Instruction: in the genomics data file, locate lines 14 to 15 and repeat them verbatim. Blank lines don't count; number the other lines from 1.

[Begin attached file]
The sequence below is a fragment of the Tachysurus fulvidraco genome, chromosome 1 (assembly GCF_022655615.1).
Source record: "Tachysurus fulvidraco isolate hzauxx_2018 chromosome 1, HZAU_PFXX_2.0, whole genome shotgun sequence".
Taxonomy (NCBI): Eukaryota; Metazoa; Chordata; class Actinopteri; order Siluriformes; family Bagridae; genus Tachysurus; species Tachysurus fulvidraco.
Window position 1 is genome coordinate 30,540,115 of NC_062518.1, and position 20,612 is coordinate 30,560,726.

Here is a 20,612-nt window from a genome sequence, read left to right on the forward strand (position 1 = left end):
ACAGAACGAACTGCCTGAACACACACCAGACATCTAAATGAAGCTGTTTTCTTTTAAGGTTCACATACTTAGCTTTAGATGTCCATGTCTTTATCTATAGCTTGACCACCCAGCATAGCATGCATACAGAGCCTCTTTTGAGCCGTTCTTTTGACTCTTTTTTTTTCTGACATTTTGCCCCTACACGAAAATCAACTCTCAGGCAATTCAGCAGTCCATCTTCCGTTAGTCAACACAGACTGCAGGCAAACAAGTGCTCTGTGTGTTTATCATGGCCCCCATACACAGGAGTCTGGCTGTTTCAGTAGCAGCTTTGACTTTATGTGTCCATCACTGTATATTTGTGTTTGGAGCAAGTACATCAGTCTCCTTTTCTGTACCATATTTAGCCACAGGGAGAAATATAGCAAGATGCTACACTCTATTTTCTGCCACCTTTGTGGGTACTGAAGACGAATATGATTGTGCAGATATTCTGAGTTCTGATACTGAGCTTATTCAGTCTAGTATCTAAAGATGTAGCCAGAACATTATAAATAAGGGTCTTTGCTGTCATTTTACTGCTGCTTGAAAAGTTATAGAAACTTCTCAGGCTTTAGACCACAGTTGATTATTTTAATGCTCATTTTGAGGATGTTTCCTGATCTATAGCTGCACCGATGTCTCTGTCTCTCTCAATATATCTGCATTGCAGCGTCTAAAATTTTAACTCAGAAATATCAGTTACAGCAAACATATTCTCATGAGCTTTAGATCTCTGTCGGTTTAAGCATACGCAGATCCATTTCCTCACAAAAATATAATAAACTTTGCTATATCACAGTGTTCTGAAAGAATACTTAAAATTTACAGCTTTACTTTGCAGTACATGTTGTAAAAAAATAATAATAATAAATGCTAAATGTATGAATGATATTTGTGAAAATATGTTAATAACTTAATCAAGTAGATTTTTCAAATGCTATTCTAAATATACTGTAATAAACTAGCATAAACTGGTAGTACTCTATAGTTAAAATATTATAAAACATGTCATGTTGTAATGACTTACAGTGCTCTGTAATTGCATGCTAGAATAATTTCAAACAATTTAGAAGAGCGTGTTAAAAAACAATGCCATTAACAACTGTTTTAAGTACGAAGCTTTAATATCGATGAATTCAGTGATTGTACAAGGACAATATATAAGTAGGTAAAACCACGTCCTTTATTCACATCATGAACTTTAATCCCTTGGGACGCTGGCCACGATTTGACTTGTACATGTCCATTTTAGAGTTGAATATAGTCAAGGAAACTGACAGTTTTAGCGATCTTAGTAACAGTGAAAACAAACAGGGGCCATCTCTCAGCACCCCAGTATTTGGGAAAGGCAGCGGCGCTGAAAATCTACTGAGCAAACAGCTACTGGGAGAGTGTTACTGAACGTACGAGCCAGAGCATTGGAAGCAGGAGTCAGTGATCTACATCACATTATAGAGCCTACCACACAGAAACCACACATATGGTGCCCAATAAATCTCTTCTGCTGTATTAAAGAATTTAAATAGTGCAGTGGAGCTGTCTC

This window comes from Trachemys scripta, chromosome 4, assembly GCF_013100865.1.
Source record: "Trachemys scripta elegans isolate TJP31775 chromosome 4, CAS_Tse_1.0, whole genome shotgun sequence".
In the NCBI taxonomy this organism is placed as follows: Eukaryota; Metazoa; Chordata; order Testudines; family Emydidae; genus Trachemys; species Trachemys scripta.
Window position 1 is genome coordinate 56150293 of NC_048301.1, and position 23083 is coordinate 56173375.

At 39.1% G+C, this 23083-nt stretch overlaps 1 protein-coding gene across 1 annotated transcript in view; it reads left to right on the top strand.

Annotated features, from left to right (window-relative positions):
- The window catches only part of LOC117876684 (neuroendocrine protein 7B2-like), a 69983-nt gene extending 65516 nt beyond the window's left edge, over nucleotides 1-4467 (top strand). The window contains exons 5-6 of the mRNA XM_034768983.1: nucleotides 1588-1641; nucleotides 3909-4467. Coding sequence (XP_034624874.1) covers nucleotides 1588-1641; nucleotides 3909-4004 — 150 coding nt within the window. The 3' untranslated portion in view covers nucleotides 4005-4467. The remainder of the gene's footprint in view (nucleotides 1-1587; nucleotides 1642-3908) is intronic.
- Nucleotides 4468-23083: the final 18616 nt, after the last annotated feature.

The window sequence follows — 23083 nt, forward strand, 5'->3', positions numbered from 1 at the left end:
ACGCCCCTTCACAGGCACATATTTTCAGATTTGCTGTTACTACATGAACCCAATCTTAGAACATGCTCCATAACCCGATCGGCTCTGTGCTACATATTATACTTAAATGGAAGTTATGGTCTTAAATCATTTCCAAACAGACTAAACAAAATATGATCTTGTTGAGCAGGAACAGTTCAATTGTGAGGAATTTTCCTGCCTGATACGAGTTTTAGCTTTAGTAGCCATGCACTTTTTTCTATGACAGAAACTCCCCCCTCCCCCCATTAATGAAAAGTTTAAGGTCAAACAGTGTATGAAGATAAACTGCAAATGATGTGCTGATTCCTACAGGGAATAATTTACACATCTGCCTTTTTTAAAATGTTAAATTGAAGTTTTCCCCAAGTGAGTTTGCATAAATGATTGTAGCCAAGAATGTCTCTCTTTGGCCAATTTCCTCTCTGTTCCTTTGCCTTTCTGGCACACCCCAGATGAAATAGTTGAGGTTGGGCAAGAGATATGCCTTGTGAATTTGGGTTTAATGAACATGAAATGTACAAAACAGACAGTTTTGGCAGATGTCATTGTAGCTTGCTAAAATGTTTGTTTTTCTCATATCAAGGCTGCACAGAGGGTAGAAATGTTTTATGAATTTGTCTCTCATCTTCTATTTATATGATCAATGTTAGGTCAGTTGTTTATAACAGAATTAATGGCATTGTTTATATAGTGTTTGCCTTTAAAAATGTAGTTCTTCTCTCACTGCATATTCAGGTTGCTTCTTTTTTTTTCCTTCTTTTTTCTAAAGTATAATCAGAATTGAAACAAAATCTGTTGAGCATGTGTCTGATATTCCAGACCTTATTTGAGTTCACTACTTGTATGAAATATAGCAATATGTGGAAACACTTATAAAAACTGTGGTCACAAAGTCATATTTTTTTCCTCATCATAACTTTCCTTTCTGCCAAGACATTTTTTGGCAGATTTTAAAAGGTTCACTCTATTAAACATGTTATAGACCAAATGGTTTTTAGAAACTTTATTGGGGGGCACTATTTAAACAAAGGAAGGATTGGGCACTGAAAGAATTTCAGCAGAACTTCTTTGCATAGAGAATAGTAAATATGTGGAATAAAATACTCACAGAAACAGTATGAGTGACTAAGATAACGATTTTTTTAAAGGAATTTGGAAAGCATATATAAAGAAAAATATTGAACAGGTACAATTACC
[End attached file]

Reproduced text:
- Nucleotides 4468-23083: the final 18616 nt, after the last annotated feature.

The window sequence follows — 23083 nt, forward strand, 5'->3', positions numbered from 1 at the left end: